The Orion Molecular Cloud

The constellation of Orion is always an interesting region to photograph for amateur astronomers. A large collection of dust bands and nebulas scatters around the Orion’s Belt, the triple star in a slanted row cross the middle of the constellation. The most visible ones here are Orion’s Nebula M42. Beside it sits the running man nebula NGC 1977, resembling a man running into dust cloud. In the lower left of the image are the Flame Nebula and the Horsehead nebula in red.

This image was taken back in December 2011 when I got my brand new D7000. A total 64 minutes exposure was obtained by stacking 360 seconds individual light frames. A set of flat frames to correct vignetting and dark frames are also used in calibration. I was immediately surprised by the noiselessness and high sensitivity of D7000 compared to my old D200, which is severely hampered by amplifier glow from all corners and high shot noise because of low QE.

Orion's belt before conversion

In 2012, I had converted my D7000 into an astrophotography capable camera by replacing the color correction filter with a clear optical glass. The result is nothing but spectacular. In the following shot with the same aperture and ISO setting, a mere 18 minutes total exposure could achieve a similar signal-to-noise ratio in the H-alpha region. This only accounts for 30% exposure time comparing to the first one. And I also need to mention that the sky background is higher in the image below, which will contribute significantly to the noise in dark regions. If a comparable exposure is done with light pollution rejection filter, you could expect much better result for the image.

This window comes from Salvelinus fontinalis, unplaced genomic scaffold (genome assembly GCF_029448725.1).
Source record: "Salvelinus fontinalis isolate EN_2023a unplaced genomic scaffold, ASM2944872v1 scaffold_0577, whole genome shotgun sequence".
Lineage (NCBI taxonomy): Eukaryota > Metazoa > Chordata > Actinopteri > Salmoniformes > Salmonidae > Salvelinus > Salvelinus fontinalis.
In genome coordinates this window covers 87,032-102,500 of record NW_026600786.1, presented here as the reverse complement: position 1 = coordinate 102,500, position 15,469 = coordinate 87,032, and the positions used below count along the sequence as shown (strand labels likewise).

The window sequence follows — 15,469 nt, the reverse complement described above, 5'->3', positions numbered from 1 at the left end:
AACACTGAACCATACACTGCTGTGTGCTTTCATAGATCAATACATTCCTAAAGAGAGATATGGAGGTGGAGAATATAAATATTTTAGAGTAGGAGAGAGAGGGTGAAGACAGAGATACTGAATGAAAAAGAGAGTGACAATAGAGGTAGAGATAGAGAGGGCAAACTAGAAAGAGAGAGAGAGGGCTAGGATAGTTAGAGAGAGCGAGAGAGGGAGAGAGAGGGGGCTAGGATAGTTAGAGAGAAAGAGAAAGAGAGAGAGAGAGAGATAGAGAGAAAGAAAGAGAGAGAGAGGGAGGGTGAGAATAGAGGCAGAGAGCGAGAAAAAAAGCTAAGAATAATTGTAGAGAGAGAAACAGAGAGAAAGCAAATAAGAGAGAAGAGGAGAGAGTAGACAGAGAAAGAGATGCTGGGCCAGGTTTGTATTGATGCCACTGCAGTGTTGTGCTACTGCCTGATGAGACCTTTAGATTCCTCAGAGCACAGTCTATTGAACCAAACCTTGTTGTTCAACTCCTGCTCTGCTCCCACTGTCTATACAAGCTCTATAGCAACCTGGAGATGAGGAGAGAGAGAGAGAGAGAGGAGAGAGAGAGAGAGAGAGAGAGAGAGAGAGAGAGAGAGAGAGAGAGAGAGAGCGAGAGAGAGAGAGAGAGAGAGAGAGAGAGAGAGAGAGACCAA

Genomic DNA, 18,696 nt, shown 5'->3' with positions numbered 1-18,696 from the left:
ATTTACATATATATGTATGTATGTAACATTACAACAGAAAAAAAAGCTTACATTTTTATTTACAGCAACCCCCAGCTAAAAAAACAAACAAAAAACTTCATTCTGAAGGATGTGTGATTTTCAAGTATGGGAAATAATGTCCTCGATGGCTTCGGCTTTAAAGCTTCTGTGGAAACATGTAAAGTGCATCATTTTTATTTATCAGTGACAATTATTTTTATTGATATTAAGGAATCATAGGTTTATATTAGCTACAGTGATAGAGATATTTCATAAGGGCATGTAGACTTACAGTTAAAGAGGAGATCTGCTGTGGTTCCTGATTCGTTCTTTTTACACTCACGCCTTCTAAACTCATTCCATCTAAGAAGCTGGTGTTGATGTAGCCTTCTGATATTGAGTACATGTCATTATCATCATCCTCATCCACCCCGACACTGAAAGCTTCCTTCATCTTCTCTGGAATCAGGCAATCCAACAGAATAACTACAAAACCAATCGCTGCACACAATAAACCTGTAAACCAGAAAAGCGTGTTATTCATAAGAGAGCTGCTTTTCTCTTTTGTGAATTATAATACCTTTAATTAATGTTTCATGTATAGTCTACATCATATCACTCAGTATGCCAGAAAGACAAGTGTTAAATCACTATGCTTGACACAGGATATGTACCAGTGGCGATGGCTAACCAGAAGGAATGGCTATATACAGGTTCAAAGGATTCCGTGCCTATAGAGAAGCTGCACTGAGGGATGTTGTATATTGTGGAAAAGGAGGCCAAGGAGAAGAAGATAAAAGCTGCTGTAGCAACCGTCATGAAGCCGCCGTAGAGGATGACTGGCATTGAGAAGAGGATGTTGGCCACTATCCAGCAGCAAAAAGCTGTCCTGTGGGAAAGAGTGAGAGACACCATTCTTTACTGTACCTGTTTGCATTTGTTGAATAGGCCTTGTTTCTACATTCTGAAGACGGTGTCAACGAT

One caveat is that more noticeable glare and halos from bright stars, which is result of internal reflection of uncoated clear glass used in conversion. If you could obtain a 1.1mm thick glass with broadband coating, this effect will be greatly suppressed. Also you need to retain the dust filter with its IR reflecting coating. This will help you reduce the infrared spectrum from light pollution.